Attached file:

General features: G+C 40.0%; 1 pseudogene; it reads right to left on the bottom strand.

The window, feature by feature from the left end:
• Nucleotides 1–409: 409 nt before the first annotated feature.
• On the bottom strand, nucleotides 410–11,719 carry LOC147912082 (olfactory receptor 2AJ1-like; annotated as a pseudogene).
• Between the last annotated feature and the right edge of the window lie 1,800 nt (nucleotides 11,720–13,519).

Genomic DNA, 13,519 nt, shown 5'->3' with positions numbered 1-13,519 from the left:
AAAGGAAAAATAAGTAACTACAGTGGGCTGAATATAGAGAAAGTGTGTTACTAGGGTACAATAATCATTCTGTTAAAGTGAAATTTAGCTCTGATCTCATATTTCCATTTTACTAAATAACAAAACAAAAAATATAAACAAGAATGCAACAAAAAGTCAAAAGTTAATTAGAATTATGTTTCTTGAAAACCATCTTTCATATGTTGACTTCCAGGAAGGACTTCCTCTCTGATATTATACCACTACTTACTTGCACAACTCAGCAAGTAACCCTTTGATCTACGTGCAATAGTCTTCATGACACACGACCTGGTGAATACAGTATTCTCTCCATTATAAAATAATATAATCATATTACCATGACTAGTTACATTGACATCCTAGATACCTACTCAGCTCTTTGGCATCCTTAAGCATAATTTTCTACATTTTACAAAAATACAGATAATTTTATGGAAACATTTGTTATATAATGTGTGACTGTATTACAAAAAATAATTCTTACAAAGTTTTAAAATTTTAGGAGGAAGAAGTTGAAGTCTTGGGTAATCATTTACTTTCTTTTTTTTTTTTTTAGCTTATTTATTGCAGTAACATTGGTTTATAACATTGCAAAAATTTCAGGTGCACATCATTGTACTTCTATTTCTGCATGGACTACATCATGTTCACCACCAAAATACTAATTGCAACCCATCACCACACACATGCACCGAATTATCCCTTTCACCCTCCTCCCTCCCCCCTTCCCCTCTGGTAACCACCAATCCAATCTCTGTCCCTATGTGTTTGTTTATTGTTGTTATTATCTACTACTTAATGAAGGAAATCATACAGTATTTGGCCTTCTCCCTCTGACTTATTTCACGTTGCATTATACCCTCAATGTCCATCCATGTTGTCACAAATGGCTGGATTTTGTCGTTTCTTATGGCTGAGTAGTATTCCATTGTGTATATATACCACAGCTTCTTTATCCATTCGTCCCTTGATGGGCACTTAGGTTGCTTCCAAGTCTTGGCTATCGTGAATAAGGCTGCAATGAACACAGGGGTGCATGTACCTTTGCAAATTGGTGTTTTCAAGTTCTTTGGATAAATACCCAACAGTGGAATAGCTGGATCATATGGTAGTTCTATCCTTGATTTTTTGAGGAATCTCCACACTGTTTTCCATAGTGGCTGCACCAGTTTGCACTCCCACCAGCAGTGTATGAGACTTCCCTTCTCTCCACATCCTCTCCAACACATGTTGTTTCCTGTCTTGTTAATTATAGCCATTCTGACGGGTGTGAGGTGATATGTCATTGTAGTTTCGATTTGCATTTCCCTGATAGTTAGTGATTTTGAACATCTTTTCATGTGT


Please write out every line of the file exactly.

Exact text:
General features: G+C 40.0%; 1 pseudogene; it reads right to left on the bottom strand.

The window, feature by feature from the left end:
• Nucleotides 1–409: 409 nt before the first annotated feature.
• On the bottom strand, nucleotides 410–11,719 carry LOC147912082 (olfactory receptor 2AJ1-like; annotated as a pseudogene).
• Between the last annotated feature and the right edge of the window lie 1,800 nt (nucleotides 11,720–13,519).

Genomic DNA, 13,519 nt, shown 5'->3' with positions numbered 1-13,519 from the left:
AAAGGAAAAATAAGTAACTACAGTGGGCTGAATATAGAGAAAGTGTGTTACTAGGGTACAATAATCATTCTGTTAAAGTGAAATTTAGCTCTGATCTCATATTTCCATTTTACTAAATAACAAAACAAAAAATATAAACAAGAATGCAACAAAAAGTCAAAAGTTAATTAGAATTATGTTTCTTGAAAACCATCTTTCATATGTTGACTTCCAGGAAGGACTTCCTCTCTGATATTATACCACTACTTACTTGCACAACTCAGCAAGTAACCCTTTGATCTACGTGCAATAGTCTTCATGACACACGACCTGGTGAATACAGTATTCTCTCCATTATAAAATAATATAATCATATTACCATGACTAGTTACATTGACATCCTAGATACCTACTCAGCTCTTTGGCATCCTTAAGCATAATTTTCTACATTTTACAAAAATACAGATAATTTTATGGAAACATTTGTTATATAATGTGTGACTGTATTACAAAAAATAATTCTTACAAAGTTTTAAAATTTTAGGAGGAAGAAGTTGAAGTCTTGGGTAATCATTTACTTTCTTTTTTTTTTTTTTAGCTTATTTATTGCAGTAACATTGGTTTATAACATTGCAAAAATTTCAGGTGCACATCATTGTACTTCTATTTCTGCATGGACTACATCATGTTCACCACCAAAATACTAATTGCAACCCATCACCACACACATGCACCGAATTATCCCTTTCACCCTCCTCCCTCCCCCCTTCCCCTCTGGTAACCACCAATCCAATCTCTGTCCCTATGTGTTTGTTTATTGTTGTTATTATCTACTACTTAATGAAGGAAATCATACAGTATTTGGCCTTCTCCCTCTGACTTATTTCACGTTGCATTATACCCTCAATGTCCATCCATGTTGTCACAAATGGCTGGATTTTGTCGTTTCTTATGGCTGAGTAGTATTCCATTGTGTATATATACCACAGCTTCTTTATCCATTCGTCCCTTGATGGGCACTTAGGTTGCTTCCAAGTCTTGGCTATCGTGAATAAGGCTGCAATGAACACAGGGGTGCATGTACCTTTGCAAATTGGTGTTTTCAAGTTCTTTGGATAAATACCCAACAGTGGAATAGCTGGATCATATGGTAGTTCTATCCTTGATTTTTTGAGGAATCTCCACACTGTTTTCCATAGTGGCTGCACCAGTTTGCACTCCCACCAGCAGTGTATGAGACTTCCCTTCTCTCCACATCCTCTCCAACACATGTTGTTTCCTGTCTTGTTAATTATAGCCATTCTGACGGGTGTGAGGTGATATGTCATTGTAGTTTCGATTTGCATTTCCCTGATAGTTAGTGATTTTGAACATCTTTTCATGTGT